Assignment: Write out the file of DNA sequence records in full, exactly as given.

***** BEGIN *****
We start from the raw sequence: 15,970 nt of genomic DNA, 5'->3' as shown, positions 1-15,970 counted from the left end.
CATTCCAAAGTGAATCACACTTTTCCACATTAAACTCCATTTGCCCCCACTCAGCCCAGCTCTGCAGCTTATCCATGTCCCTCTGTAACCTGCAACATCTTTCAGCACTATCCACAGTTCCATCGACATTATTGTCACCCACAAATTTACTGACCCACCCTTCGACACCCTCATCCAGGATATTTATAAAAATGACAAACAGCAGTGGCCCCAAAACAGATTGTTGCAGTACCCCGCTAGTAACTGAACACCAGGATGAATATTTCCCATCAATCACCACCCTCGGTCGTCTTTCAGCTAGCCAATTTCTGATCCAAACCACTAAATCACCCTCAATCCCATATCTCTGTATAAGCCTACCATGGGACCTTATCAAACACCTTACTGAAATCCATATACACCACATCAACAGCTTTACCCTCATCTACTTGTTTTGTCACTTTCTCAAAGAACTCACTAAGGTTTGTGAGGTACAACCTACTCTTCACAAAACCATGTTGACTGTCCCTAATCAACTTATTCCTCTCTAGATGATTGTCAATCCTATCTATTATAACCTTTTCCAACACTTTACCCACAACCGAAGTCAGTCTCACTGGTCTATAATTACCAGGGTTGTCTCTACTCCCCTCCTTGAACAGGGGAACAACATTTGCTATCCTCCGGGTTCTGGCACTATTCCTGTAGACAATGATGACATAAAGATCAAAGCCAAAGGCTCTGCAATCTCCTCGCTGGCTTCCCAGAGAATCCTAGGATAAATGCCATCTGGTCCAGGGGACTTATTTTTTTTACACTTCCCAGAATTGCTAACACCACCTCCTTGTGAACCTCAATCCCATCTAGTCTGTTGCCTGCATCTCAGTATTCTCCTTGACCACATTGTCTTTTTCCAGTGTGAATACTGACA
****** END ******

We start from the raw sequence: 15,970 nt of genomic DNA, 5'->3' as shown, positions 1-15,970 counted from the left end.
CATTCCAAAGTGAATCACACTTTTCCACATTAAACTCCATTTGCCCCCACTCAGCCCAGCTCTGCAGCTTATCCATGTCCCTCTGTAACCTGCAACATCTTTCAGCACTATCCACAGTTCCATCGACATTATTGTCACCCACAAATTTACTGACCCACCCTTCGACACCCTCATCCAGGATATTTATAAAAATGACAAACAGCAGTGGCCCCAAAACAGATTGTTGCAGTACCCCGCTAGTAACTGAACACCAGGATGAATATTTCCCATCAATCACCACCCTCGGTCGTCTTTCAGCTAGCCAATTTCTGATCCAAACCACTAAATCACCCTCAATCCCATATCTCTGTATAAGCCTACCATGGGACCTTATCAAACACCTTACTGAAATCCATATACACCACATCAACAGCTTTACCCTCATCTACTTGTTTTGTCACTTTCTCAAAGAACTCACTAAGGTTTGTGAGGTACAACCTACTCTTCACAAAACCATGTTGACTGTCCCTAATCAACTTATTCCTCTCTAGATGATTGTCAATCCTATCTATTATAACCTTTTCCAACACTTTACCCACAACCGAAGTCAGTCTCACTGGTCTATAATTACCAGGGTTGTCTCTACTCCCCTCCTTGAACAGGGGAACAACATTTGCTATCCTCCGGGTTCTGGCACTATTCCTGTAGACAATGATGACATAAAGATCAAAGCCAAAGGCTCTGCAATCTCCTCGCTGGCTTCCCAGAGAATCCTAGGATAAATGCCATCTGGTCCAGGGGACTTATTTTTTTTACACTTCCCAGAATTGCTAACACCACCTCCTTGTGAACCTCAATCCCATCTAGTCTGTTGCCTGCATCTCAGTATTCTCCTTGACCACATTGTCTTTTTCCAGTGTGAATACTGACA